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Link to an image of this page  Link to an image of this page  [C6v p44]


Femina improba.

The monstrous female.

Cum ruit in venerem, blanditur Echidna marito,
Mox satura insertum praescidit ore caput.
Improba palpatur, tentigine fervida coniunx;
Continuņ letum poscit anhela viri.

While she’s courting, the Viper entices her mate, As soon as she’s ready to conceive she’s got his head stuck in her mouth and bitten it off. The monstrous female, is caressed and inflamed with lust; Unable to breathe, she immediately demands the death of her mate.

Link to an image of this page  Link to an image of this page  [H8v p128]

Ex Hieroglyphicis notis, quas ignorabiles
Marcellinus nominat, petitum symbolum. Vipe-
rae, inquit Plinius, mas caput inserit in os, quod
illa abrodit voluptatis dulcedine. Confirmat hoc
Orus Apollo, addita symboli explicatione, in haec
verba: Aegyptii mulierem suum maritum exo-
sam, vitaeque illius insidiantem, solumque ob con
cubitum illi assentantem exprimere volentes, vi-
peram pingunt, quae in coļtu caput maris insertum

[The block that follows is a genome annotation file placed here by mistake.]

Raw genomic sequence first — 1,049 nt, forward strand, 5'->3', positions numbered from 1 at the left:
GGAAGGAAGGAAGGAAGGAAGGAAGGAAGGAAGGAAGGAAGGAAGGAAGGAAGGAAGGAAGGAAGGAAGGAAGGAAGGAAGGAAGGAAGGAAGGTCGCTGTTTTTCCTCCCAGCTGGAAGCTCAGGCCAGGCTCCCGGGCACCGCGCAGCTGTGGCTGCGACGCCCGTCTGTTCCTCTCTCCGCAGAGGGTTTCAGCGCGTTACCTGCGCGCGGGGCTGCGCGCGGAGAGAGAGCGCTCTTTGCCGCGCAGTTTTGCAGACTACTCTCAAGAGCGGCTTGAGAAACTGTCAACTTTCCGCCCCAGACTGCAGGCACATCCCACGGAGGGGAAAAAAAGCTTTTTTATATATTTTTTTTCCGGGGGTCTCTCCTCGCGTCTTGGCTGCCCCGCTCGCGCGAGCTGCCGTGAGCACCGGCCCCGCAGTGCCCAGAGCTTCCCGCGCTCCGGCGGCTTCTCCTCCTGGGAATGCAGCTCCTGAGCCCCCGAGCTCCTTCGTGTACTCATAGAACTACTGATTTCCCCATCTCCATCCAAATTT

ore complexa, illud morsu truncat. Picturae ra-
tio per se evidens est.

This symbol is found amongst the famous hieroglyphs, which Ammianus calls undeciphered. The male viper (says Pliny) places his head in the female’s mouth, and she bites it off in the throes of orgasm. Horapollo confirms this, adding an explanation of the emblem, in these words: the Egyptians, wanting to describe a woman that detested her husband and planned to kill him, and assented to him only for the sake of sexual pleasure, drew a picture of a female viper that has during intercourse taken hold of her mate’s head in the grip of her mouth and bitten it off. The way to draw the picture is self-evident.

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